No one writes books like this anymore. Baker tells us nothing about himself. He doesn’t matter. He does not have any “lessons” to teach us. There is (almost) nothing he is trying to say about “the human condition” through his observations.
Baker is not here to moralize or instruct or even reflect. He is just seeing. And he sees far better and with more piercing clarity than anyone I’ve read. (Werner Herzog apparently said that this was the book he’d tell someone to read if they wanted to make great films.) Baker succeeds at becoming the thing he watches. His yearning to be a falcon is palpable and strange; this desire animates the entire book. It’s a magical read; nothing “happens” and yet I could not look away. (Buy)
3. How to Say Babylon, Safiya Sinclair
A gripping memoir told with bravery and clarity. I was so riveted; it reads like a shocking novel.
Fundamentalist religion looks the same in so many cultures, no matter where you are in the world. When wielded by men, women and girls are almost always left in the wreckage. I have almost nothing in common with Safiya Sinclair, but her portrayal of a patriarchal father was instantly recognizable in the conservative homeschool community I grew up in (although, thankfully, not at all in my own father).
Sinclair handles the trauma of her past with grace and insight and writes with a poet’s loveliness. (Buy)
4. Blind Spot, Teju Cole
Teju Cole travels the world with his camera and his matchless eye. His vision is profound (and perhaps even more profound, given his brush with blindness), and his words are electric. A piecemeal travel diary of sorts, poetic asides paired with cityscapes. (To me, he is perfect.) (Buy)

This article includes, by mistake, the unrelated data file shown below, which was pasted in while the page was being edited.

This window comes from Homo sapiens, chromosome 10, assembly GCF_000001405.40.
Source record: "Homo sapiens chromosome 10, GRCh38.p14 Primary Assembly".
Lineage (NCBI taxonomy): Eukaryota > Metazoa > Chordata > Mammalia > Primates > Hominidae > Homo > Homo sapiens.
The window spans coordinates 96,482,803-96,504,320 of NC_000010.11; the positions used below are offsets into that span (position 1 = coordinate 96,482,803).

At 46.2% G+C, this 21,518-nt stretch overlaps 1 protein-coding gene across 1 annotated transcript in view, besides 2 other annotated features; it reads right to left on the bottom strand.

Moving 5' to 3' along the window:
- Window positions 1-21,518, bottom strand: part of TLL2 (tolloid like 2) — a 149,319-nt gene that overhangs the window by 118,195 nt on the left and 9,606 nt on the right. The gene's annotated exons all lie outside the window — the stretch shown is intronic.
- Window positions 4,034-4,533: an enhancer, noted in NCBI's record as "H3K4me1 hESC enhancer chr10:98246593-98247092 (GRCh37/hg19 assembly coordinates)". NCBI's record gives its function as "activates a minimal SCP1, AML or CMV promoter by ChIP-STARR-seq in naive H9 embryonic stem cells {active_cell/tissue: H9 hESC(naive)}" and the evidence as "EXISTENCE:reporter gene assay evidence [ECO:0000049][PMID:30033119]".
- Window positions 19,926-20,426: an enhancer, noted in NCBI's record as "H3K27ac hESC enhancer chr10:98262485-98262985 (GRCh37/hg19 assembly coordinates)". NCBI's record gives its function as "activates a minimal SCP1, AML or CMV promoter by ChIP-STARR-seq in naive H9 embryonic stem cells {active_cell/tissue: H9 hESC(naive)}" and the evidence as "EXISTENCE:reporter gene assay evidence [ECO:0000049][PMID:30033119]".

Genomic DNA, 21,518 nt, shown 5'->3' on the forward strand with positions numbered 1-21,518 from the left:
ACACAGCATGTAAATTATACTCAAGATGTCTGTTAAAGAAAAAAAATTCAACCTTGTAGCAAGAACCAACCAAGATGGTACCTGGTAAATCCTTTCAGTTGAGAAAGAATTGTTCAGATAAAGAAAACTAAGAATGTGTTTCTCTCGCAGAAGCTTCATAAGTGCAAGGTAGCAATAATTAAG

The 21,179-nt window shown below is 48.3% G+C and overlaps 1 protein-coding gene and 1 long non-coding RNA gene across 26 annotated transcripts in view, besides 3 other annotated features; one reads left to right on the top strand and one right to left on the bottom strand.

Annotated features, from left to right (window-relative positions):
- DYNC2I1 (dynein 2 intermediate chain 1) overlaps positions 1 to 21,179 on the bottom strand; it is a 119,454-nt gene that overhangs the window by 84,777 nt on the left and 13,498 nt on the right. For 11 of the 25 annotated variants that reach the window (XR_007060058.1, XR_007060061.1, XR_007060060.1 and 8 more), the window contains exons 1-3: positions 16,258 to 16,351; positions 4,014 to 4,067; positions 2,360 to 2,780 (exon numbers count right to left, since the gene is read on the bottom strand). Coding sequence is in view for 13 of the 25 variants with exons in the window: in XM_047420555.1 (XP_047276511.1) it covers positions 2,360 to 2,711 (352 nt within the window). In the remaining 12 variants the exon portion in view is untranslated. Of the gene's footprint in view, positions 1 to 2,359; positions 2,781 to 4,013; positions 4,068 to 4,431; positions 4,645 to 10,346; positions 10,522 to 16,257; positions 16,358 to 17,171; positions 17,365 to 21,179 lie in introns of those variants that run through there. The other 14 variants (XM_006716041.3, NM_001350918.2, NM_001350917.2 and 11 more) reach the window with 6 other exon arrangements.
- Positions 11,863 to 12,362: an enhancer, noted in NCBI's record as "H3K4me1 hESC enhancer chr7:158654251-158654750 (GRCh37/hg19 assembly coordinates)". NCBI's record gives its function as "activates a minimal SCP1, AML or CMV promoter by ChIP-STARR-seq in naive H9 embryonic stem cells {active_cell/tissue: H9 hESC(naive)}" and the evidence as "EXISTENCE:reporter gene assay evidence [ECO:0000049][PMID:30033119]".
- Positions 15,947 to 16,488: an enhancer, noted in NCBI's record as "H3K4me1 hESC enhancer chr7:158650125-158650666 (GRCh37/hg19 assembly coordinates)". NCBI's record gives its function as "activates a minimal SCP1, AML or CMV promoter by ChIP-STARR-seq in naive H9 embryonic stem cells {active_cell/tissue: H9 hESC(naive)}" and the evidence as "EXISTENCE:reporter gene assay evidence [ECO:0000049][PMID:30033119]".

5. The Baby on the Fire Escape, Julie Phillips
Essential reading and meditation for mother/creatives. Julie Phillips presents insightful biographies of women mothers/artists (in the U.S., South Africa, England, Canada) and how every creative mothering life can look different, how every parenting and artistic choice unfolds and creates ripples and rhythms.
I most enjoyed the chapter on Ursula K. Le Guin, whom I do not know well, because she was a rare example of a woman who had a beautiful childhood and a harmonious marriage—and was still able to create lasting, moving works of art. So often Art Monsters are held up as the standard, people who wreck their lives and the lives of everyone around them for the sake of their work, and I am so grateful Phillips included Le Guin as a vital exception to that rule. (Buy)